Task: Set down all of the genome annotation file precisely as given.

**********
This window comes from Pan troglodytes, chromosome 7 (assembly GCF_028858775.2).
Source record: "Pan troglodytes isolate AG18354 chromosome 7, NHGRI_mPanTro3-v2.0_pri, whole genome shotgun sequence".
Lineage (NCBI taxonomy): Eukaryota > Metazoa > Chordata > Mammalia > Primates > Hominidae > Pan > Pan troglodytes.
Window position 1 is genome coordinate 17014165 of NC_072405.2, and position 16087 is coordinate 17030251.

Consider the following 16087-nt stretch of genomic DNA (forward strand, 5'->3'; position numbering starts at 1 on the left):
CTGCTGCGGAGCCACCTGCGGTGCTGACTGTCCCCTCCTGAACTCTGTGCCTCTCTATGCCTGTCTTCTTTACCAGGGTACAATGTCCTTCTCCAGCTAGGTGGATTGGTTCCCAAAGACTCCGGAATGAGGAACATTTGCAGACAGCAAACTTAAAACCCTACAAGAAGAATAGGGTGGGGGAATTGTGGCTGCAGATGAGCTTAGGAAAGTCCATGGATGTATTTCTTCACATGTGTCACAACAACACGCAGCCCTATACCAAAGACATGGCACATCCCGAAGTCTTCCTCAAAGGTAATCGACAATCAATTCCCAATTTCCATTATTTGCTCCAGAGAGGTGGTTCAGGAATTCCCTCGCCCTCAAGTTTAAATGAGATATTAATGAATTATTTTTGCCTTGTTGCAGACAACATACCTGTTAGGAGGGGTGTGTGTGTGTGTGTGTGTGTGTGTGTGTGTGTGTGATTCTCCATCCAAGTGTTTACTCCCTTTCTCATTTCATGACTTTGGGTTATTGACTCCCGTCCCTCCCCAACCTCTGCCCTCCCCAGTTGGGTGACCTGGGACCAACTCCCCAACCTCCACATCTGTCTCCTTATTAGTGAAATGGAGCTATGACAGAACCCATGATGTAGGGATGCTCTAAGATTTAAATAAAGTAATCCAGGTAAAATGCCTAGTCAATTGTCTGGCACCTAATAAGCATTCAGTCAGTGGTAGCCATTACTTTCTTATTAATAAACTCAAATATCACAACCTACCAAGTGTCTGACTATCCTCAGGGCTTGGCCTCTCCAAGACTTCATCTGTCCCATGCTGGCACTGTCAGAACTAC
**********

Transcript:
This window comes from Pan troglodytes, chromosome 7 (assembly GCF_028858775.2).
Source record: "Pan troglodytes isolate AG18354 chromosome 7, NHGRI_mPanTro3-v2.0_pri, whole genome shotgun sequence".
Lineage (NCBI taxonomy): Eukaryota > Metazoa > Chordata > Mammalia > Primates > Hominidae > Pan > Pan troglodytes.
Window position 1 is genome coordinate 17014165 of NC_072405.2, and position 16087 is coordinate 17030251.

Consider the following 16087-nt stretch of genomic DNA (forward strand, 5'->3'; position numbering starts at 1 on the left):
CTGCTGCGGAGCCACCTGCGGTGCTGACTGTCCCCTCCTGAACTCTGTGCCTCTCTATGCCTGTCTTCTTTACCAGGGTACAATGTCCTTCTCCAGCTAGGTGGATTGGTTCCCAAAGACTCCGGAATGAGGAACATTTGCAGACAGCAAACTTAAAACCCTACAAGAAGAATAGGGTGGGGGAATTGTGGCTGCAGATGAGCTTAGGAAAGTCCATGGATGTATTTCTTCACATGTGTCACAACAACACGCAGCCCTATACCAAAGACATGGCACATCCCGAAGTCTTCCTCAAAGGTAATCGACAATCAATTCCCAATTTCCATTATTTGCTCCAGAGAGGTGGTTCAGGAATTCCCTCGCCCTCAAGTTTAAATGAGATATTAATGAATTATTTTTGCCTTGTTGCAGACAACATACCTGTTAGGAGGGGTGTGTGTGTGTGTGTGTGTGTGTGTGTGTGTGTGTGATTCTCCATCCAAGTGTTTACTCCCTTTCTCATTTCATGACTTTGGGTTATTGACTCCCGTCCCTCCCCAACCTCTGCCCTCCCCAGTTGGGTGACCTGGGACCAACTCCCCAACCTCCACATCTGTCTCCTTATTAGTGAAATGGAGCTATGACAGAACCCATGATGTAGGGATGCTCTAAGATTTAAATAAAGTAATCCAGGTAAAATGCCTAGTCAATTGTCTGGCACCTAATAAGCATTCAGTCAGTGGTAGCCATTACTTTCTTATTAATAAACTCAAATATCACAACCTACCAAGTGTCTGACTATCCTCAGGGCTTGGCCTCTCCAAGACTTCATCTGTCCCATGCTGGCACTGTCAGAACTAC